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SPECIFICATIONS
  • 1.33:1 Standard
  • Swedish Dolby Digital 1.0 Mono
  • English subtitles
  • 1 Disc
FEATURES
  • Commentary by film scholar Peter Cowie
  • Ingmar Bergman on Life and Work, a 90-minute documentary by filmmaker and author Jörn Donner
  • Stills gallery, featuring rare behind-the-scenes photos

Wild Strawberries


Reviewed by: Chris Galloway

Directed By: Ingmar Bergman
Starring: , Bibi Andersson, Ingrid Thulin, , Jullan Kindahl, Folke Sundquist, , Naima Wifstrand, , Gertrud Fridh, , Sif Ruud, , Max von Sydow
1957 | 91 Minutes | Licensor: Svensk Filmindustri

Release Information
DVD | MSRP: $39.95 | Series: The Criterion Collection | Edition: #139
RLJ Entertainment

Release Date: February 12, 2002
Review Date: June 3, 2013

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SYNOPSIS

The film that catapulted Bergman to the forefront of world cinema is the director's richest, most humane movie. Traveling to receive an honorary degree, Professor Isak Borg (masterfully played by the veteran Swedish director Victor Sjöström), is forced to face his past, come to terms with his faults, and accept the inevitability of his approaching death. Through flashbacks and fantasies, dreams and nightmares, Wild Strawberries captures a startling voyage of self-discovery and renewed belief in mankind.

Forum members rate this film 8.9/10

 

Discuss the film and DVD here   


PICTURE

Criterion’s DVD of Ingmar Bergman’s Wild Strawberries presents the film in the aspect ratio of about 1.33:1 on a dual-layer disc. Because of the aspect ratio it has not been enhanced for widescreen televisions.

All of these years later the DVD’s transfer still holds up incredibly well. It can be a bit fuzzy around the edges and never looks intensely sharp, but detail is there and is more than adequate. Contrast is decent, and gray levels are nicely rendered, though I thought blacks could crush a bit. The opening has had the contrast boosted but this is intentional on Bergman’s part.

There some noise noticeable in darker scenes but the transfer is otherwise free of digital artifacts. The print shows a few minor blemishes and some mild pulsating but up to this point this was the cleanest I had seen the film.

The new Blu-ray bests it but the DVD’s transfer still offers a decent rendering of the film.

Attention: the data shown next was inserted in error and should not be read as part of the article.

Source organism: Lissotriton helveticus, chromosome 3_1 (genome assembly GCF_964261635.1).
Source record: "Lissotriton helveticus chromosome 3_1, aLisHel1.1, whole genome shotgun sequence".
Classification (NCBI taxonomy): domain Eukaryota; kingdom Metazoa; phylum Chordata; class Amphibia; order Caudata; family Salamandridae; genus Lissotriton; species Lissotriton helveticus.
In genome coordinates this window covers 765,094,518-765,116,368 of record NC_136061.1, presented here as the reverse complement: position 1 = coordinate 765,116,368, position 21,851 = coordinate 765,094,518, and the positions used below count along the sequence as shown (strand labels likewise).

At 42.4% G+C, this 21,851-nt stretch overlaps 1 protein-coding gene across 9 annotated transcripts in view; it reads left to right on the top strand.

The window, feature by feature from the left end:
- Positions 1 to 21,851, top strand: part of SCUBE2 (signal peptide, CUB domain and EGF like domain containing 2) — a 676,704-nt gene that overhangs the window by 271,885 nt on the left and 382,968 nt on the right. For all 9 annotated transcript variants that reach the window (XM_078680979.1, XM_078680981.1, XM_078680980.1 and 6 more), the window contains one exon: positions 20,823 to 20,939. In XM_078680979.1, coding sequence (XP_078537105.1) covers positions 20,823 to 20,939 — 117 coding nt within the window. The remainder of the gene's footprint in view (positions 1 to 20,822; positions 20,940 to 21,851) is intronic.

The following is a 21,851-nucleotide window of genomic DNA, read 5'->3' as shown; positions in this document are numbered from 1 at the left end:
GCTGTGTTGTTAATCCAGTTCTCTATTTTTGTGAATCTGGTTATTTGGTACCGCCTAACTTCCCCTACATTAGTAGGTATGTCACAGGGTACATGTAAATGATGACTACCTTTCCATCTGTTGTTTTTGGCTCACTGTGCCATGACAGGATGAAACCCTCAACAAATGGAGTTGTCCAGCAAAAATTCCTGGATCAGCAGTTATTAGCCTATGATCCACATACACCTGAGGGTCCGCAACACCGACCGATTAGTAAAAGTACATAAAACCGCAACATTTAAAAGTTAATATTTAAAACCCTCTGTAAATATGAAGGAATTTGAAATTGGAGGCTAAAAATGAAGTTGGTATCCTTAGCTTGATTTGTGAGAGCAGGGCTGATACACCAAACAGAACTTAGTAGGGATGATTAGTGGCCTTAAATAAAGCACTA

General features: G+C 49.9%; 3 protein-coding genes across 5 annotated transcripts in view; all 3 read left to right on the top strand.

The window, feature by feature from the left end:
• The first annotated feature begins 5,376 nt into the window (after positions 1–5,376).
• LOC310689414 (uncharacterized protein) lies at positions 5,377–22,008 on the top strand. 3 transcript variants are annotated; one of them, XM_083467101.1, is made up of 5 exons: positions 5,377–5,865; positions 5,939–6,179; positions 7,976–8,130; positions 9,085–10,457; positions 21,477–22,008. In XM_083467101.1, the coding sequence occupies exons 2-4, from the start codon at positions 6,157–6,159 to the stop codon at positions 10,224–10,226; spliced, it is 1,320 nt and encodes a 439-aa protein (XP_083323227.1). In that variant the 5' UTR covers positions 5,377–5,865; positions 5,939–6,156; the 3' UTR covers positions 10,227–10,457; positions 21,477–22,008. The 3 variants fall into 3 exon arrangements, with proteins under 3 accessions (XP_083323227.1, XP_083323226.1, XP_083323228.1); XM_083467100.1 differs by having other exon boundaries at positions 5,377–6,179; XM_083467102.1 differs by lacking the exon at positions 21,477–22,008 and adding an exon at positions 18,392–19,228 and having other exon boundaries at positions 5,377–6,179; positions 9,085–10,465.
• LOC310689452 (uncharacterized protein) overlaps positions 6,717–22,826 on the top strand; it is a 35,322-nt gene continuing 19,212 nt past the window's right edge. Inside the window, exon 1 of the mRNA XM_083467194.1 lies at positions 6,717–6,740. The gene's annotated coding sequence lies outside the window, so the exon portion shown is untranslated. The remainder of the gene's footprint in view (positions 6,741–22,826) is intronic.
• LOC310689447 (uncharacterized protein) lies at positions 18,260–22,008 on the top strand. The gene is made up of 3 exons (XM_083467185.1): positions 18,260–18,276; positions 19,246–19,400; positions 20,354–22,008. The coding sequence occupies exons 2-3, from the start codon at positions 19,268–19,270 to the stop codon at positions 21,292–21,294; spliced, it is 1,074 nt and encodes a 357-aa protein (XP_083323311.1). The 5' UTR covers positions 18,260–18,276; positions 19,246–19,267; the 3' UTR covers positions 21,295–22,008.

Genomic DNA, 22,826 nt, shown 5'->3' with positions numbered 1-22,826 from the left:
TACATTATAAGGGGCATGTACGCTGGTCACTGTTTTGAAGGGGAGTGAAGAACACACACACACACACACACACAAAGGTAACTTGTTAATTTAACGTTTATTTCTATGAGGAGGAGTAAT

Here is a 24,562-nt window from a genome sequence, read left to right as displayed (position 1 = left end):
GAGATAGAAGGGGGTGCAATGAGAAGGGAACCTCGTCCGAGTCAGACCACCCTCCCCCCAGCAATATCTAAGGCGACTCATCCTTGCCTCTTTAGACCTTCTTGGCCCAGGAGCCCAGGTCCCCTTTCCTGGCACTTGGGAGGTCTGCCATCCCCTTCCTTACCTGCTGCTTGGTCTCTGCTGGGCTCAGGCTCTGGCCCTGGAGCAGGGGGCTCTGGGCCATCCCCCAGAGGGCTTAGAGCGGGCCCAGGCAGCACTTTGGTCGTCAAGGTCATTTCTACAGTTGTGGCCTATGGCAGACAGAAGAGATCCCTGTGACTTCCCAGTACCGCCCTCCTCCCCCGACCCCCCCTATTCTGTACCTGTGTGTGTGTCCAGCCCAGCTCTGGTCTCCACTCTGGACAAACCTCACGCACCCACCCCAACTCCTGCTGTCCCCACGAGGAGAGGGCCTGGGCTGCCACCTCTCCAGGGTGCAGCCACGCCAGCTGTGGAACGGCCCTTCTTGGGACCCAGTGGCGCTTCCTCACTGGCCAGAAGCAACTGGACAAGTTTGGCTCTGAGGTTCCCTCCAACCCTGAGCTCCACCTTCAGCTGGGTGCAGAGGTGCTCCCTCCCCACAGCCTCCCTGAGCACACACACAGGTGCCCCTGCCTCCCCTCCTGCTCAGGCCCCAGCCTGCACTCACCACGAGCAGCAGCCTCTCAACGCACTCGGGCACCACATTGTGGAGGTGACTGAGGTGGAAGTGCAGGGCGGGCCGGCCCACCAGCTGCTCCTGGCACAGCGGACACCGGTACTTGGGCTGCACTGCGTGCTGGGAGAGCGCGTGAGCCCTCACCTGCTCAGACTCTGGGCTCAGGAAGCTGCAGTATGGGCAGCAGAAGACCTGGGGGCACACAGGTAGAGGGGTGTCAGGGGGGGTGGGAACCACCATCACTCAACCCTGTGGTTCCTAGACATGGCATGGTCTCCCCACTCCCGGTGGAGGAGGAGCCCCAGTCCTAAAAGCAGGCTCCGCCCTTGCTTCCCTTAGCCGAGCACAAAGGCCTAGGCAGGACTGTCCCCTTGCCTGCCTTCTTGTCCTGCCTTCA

7/10

All DVD screen captures are presented in their original size from the source disc. Images have been compressed slightly to conserve space. While they are not exact representations they should offer a general idea of overall video quality.

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AUDIO

The Dolby Digital 1.0 mono track is a product of its time, coming off hollow and weak, with little power and noticeable edge. The track has some minor background noise that is noticeable here and there as well.

6/10

SUPPLEMENTS

First up for supplements is Peter Cowie’s audio commentary, a fine if overly scholarly track. Cowie is a wealth of knowledge on the subject of Bergman and he relates how Bergman developed the script and how aspects of his life that played a part in writing/making the film. He talks about the cast and how Sjörström came to be involved in the film, deconstructs the dream sequence and how it will be played out later in the film, the symbolism found within, and talks about the look and ultimately its reception and impact on Bergman’s career. As usual it does sound as though Cowie is reading from notes and/or a script, and this can drag it out a bit, but he does offer a dense amount of information and is worth a listen.

Next up is the 90-minute documentary/conversation with Bergman filmed in 1998 called Ingmar Bergman: On Life and Work, which has filmmaker Jörn Donner talking with him. It has very little to do with Wild Strawberries and is more about his life and how it has influenced his work. He also talks about his process, and shares musings on theater, film, politics, writing, his wives, his life on Fårö, and more. It’s dense and Bergman is thankfully humourous since Donner is about as dry as can be, but it can be, unfortunately, a little too clinical.

The disc then closes with a small stills gallery which displays behind-the-scene and production photos. It’s navigable using the arrows on your remote. This release also comes with an insert featuring a brief essay by Cowie, which basically summarizes elements from his track while offering a few other tidbits.

Disappointingly not the edition one would expect considering the film’s stature, but it offers a couple of lengthy pieces worth looking through.

6/10

CLOSING

I would have expected more in supplements but Criterion’s transfer is strong and for those that don’t have Blu-ray capabilities yet this DVD is worth picking up.


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